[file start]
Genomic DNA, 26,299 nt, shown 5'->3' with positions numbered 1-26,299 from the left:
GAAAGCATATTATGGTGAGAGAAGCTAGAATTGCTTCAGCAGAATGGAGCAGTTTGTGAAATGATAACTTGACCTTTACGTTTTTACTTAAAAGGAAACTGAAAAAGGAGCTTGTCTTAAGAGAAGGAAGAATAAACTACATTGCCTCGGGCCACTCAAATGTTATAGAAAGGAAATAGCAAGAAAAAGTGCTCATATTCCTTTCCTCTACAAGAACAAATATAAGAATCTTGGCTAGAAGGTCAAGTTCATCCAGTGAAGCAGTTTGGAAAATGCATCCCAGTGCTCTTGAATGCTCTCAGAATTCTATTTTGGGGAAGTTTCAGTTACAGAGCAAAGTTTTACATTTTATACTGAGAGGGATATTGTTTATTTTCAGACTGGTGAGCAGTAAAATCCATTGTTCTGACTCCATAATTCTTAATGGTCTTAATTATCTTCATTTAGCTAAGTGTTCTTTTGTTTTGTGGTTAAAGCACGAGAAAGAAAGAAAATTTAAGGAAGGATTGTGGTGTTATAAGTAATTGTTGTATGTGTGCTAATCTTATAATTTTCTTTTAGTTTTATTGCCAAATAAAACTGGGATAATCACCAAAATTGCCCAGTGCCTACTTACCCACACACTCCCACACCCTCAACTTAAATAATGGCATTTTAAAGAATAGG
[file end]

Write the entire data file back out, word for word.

Genomic DNA, 26,299 nt, shown 5'->3' with positions numbered 1-26,299 from the left:
GAAAGCATATTATGGTGAGAGAAGCTAGAATTGCTTCAGCAGAATGGAGCAGTTTGTGAAATGATAACTTGACCTTTACGTTTTTACTTAAAAGGAAACTGAAAAAGGAGCTTGTCTTAAGAGAAGGAAGAATAAACTACATTGCCTCGGGCCACTCAAATGTTATAGAAAGGAAATAGCAAGAAAAAGTGCTCATATTCCTTTCCTCTACAAGAACAAATATAAGAATCTTGGCTAGAAGGTCAAGTTCATCCAGTGAAGCAGTTTGGAAAATGCATCCCAGTGCTCTTGAATGCTCTCAGAATTCTATTTTGGGGAAGTTTCAGTTACAGAGCAAAGTTTTACATTTTATACTGAGAGGGATATTGTTTATTTTCAGACTGGTGAGCAGTAAAATCCATTGTTCTGACTCCATAATTCTTAATGGTCTTAATTATCTTCATTTAGCTAAGTGTTCTTTTGTTTTGTGGTTAAAGCACGAGAAAGAAAGAAAATTTAAGGAAGGATTGTGGTGTTATAAGTAATTGTTGTATGTGTGCTAATCTTATAATTTTCTTTTAGTTTTATTGCCAAATAAAACTGGGATAATCACCAAAATTGCCCAGTGCCTACTTACCCACACACTCCCACACCCTCAACTTAAATAATGGCATTTTAAAGAATAGG